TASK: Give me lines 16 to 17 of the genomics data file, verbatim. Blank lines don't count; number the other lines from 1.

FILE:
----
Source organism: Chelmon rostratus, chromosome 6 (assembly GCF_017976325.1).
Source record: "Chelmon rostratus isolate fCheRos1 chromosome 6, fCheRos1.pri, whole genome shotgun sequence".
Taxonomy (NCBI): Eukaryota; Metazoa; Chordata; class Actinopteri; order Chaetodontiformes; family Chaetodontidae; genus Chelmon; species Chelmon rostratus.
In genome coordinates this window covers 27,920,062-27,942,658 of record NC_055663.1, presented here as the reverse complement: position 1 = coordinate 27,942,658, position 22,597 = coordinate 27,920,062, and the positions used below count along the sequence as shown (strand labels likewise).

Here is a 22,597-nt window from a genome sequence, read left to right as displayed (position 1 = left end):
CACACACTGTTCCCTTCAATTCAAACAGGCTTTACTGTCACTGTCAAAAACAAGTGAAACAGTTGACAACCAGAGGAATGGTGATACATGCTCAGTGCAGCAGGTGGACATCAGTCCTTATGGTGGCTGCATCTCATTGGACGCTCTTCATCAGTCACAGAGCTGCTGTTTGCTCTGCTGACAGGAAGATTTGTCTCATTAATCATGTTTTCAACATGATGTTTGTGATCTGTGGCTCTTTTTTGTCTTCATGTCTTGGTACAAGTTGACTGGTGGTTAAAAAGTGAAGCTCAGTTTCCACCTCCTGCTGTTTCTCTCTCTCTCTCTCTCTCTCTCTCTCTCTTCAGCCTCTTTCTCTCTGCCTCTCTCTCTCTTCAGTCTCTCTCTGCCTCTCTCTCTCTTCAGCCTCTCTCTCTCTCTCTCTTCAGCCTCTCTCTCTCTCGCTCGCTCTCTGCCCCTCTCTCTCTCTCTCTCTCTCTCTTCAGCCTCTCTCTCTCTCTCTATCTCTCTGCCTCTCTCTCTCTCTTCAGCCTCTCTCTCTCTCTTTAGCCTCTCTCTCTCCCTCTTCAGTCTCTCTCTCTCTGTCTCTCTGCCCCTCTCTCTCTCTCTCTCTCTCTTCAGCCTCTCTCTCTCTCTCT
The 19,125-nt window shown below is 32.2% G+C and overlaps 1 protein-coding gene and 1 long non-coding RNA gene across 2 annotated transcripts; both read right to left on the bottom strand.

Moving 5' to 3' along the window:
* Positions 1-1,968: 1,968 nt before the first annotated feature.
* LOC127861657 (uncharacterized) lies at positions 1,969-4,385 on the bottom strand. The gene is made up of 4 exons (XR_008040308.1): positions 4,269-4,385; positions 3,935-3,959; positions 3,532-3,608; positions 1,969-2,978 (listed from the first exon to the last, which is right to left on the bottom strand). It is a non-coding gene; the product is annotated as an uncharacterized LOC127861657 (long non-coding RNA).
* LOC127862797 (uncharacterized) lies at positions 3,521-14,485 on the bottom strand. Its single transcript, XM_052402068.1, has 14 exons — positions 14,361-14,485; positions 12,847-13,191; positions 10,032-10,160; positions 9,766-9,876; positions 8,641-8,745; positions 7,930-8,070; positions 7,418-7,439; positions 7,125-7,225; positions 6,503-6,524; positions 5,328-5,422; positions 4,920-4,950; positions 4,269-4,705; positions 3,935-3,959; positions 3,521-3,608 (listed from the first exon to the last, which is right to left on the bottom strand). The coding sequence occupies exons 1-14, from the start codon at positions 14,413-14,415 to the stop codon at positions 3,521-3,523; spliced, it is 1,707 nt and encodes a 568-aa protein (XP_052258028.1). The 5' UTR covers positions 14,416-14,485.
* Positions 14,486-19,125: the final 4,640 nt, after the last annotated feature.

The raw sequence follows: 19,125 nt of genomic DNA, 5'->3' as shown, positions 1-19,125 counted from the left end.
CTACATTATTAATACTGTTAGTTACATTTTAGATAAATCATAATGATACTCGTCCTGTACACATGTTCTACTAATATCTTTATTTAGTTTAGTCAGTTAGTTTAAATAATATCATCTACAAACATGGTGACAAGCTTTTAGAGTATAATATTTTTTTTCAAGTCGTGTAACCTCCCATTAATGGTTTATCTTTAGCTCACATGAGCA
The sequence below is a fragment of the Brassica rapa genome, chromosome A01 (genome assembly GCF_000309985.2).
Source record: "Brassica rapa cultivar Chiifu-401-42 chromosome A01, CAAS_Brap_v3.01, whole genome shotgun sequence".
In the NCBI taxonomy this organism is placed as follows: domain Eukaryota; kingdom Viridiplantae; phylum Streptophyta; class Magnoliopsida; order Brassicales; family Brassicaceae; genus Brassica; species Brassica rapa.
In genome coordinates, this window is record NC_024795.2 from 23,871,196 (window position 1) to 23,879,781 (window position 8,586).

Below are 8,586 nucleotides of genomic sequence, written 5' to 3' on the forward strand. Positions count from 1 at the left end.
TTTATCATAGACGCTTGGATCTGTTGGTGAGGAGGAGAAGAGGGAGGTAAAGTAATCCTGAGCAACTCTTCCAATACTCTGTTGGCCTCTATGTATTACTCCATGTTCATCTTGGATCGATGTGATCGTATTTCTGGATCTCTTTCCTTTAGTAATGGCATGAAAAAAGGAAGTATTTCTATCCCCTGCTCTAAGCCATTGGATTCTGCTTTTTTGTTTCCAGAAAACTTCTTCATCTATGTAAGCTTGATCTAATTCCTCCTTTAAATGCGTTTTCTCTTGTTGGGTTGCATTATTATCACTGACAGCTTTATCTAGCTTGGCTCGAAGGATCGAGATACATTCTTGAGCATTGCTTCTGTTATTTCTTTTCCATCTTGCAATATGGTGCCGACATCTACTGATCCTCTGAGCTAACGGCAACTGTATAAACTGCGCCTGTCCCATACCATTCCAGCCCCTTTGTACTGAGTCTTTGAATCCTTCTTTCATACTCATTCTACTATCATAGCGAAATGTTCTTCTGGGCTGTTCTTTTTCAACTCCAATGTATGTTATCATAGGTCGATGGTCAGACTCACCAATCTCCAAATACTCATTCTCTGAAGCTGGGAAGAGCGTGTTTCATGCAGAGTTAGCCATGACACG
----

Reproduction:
Source record: "Brassica rapa cultivar Chiifu-401-42 chromosome A01, CAAS_Brap_v3.01, whole genome shotgun sequence".
In the NCBI taxonomy this organism is placed as follows: domain Eukaryota; kingdom Viridiplantae; phylum Streptophyta; class Magnoliopsida; order Brassicales; family Brassicaceae; genus Brassica; species Brassica rapa.